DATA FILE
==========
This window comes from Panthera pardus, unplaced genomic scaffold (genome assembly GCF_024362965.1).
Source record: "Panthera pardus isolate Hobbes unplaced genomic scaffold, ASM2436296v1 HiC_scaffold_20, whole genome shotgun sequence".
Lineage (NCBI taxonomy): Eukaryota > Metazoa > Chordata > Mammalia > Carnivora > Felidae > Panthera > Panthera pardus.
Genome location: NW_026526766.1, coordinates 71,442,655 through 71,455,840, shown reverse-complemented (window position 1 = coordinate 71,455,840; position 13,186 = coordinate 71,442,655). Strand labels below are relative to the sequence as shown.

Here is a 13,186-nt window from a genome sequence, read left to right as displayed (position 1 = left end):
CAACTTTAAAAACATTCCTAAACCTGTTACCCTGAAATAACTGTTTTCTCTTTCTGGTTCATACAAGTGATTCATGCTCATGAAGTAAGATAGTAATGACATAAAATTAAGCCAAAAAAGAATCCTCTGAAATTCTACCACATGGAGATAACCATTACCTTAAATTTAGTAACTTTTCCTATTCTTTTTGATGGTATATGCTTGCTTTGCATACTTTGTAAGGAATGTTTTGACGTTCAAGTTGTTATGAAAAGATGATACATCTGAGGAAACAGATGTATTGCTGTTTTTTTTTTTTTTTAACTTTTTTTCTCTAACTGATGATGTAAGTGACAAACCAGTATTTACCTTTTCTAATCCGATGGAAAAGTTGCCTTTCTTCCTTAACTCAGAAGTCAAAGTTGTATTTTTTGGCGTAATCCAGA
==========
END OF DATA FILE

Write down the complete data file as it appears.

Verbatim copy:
This window comes from Panthera pardus, unplaced genomic scaffold (genome assembly GCF_024362965.1).
Source record: "Panthera pardus isolate Hobbes unplaced genomic scaffold, ASM2436296v1 HiC_scaffold_20, whole genome shotgun sequence".
Lineage (NCBI taxonomy): Eukaryota > Metazoa > Chordata > Mammalia > Carnivora > Felidae > Panthera > Panthera pardus.
Genome location: NW_026526766.1, coordinates 71,442,655 through 71,455,840, shown reverse-complemented (window position 1 = coordinate 71,455,840; position 13,186 = coordinate 71,442,655). Strand labels below are relative to the sequence as shown.

Here is a 13,186-nt window from a genome sequence, read left to right as displayed (position 1 = left end):
CAACTTTAAAAACATTCCTAAACCTGTTACCCTGAAATAACTGTTTTCTCTTTCTGGTTCATACAAGTGATTCATGCTCATGAAGTAAGATAGTAATGACATAAAATTAAGCCAAAAAAGAATCCTCTGAAATTCTACCACATGGAGATAACCATTACCTTAAATTTAGTAACTTTTCCTATTCTTTTTGATGGTATATGCTTGCTTTGCATACTTTGTAAGGAATGTTTTGACGTTCAAGTTGTTATGAAAAGATGATACATCTGAGGAAACAGATGTATTGCTGTTTTTTTTTTTTTTTAACTTTTTTTCTCTAACTGATGATGTAAGTGACAAACCAGTATTTACCTTTTCTAATCCGATGGAAAAGTTGCCTTTCTTCCTTAACTCAGAAGTCAAAGTTGTATTTTTTGGCGTAATCCAGA